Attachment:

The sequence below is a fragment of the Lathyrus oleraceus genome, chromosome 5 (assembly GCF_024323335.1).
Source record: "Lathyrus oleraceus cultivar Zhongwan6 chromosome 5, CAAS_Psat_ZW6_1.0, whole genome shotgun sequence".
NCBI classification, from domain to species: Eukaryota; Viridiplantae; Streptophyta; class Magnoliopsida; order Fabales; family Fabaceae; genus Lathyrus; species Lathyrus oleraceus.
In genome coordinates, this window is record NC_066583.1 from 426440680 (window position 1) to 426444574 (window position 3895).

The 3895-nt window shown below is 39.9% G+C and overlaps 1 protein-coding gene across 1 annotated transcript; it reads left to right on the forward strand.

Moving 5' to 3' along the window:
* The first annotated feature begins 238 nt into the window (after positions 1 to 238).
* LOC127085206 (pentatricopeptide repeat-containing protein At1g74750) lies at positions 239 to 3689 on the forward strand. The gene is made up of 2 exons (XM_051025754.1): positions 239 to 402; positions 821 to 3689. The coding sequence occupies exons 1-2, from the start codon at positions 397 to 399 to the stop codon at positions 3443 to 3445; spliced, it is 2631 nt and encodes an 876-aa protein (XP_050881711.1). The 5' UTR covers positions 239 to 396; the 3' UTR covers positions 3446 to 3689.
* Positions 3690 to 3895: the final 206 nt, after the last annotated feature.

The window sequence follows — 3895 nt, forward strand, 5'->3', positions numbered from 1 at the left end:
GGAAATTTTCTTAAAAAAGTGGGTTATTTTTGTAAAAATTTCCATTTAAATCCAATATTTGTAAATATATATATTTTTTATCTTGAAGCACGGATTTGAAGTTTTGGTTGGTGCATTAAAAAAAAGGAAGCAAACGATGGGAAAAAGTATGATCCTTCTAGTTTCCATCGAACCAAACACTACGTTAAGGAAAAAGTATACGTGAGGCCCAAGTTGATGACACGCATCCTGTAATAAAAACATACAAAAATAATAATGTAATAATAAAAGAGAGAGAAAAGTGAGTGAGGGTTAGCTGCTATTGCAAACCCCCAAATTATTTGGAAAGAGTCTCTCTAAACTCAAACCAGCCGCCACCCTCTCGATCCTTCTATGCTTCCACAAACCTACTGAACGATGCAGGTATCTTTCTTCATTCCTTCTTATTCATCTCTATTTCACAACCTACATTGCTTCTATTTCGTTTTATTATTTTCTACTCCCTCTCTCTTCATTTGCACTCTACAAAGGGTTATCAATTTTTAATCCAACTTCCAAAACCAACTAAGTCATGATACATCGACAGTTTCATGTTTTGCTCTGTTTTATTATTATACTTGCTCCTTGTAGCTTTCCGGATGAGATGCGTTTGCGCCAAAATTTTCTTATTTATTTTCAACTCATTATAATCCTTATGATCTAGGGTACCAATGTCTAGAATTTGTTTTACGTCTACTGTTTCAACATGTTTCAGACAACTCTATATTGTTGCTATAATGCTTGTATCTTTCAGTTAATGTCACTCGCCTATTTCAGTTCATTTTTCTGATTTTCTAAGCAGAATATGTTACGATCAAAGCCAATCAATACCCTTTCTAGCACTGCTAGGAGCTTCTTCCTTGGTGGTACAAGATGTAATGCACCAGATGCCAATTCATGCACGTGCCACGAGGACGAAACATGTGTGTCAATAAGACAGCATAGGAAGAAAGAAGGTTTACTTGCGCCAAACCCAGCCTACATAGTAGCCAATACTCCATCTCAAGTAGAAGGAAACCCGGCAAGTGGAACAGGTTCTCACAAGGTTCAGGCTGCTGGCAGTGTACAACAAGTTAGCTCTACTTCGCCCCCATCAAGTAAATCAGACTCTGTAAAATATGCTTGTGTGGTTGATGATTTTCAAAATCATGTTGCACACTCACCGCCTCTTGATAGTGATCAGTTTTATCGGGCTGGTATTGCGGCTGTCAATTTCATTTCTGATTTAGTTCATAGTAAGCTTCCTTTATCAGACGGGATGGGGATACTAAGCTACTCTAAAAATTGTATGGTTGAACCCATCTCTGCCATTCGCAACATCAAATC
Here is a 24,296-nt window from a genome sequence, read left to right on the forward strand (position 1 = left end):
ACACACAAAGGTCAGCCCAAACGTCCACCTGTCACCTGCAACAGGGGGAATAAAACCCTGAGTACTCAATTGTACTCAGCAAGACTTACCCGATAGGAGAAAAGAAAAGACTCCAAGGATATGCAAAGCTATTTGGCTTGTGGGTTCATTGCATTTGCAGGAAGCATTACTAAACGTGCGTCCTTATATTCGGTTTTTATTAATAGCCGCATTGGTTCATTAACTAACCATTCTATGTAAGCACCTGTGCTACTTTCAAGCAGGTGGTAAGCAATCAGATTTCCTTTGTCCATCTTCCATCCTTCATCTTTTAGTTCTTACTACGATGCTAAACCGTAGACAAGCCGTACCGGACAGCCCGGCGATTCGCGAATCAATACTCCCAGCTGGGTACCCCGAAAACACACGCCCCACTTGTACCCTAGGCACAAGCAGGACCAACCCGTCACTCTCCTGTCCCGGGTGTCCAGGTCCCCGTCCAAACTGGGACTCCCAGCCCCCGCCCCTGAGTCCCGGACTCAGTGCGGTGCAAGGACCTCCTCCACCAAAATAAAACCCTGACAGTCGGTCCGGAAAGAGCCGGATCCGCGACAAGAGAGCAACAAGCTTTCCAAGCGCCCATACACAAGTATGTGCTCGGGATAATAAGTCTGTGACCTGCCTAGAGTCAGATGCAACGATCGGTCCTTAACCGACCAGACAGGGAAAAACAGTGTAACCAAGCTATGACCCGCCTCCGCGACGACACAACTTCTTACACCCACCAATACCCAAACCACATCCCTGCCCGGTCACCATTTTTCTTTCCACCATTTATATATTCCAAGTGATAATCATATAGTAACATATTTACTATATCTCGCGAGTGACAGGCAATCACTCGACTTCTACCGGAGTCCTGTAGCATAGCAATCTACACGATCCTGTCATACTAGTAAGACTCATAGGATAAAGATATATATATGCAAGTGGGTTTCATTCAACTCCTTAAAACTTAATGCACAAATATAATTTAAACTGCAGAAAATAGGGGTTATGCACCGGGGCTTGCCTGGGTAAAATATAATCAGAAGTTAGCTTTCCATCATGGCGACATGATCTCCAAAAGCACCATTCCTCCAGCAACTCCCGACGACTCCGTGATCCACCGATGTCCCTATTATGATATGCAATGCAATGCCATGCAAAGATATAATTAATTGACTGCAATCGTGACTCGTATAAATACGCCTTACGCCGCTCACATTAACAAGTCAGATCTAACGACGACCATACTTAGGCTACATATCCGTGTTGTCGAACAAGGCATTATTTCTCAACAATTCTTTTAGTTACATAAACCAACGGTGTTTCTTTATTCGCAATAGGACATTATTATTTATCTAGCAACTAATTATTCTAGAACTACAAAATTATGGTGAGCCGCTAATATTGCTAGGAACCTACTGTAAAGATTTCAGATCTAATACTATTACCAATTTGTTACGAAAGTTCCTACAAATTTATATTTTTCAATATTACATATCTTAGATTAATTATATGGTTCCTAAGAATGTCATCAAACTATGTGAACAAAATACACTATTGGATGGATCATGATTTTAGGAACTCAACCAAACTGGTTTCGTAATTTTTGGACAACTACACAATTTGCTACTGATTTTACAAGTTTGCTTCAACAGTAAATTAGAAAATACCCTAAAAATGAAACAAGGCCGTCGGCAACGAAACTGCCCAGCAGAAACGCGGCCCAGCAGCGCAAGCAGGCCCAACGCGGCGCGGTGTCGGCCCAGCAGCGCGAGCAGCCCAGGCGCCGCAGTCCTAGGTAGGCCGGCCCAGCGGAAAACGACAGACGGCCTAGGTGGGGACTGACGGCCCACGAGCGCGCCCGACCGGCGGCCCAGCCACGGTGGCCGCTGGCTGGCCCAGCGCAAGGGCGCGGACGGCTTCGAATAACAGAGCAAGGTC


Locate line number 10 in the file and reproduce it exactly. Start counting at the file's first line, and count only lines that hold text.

The window sequence follows — 3895 nt, forward strand, 5'->3', positions numbered from 1 at the left end: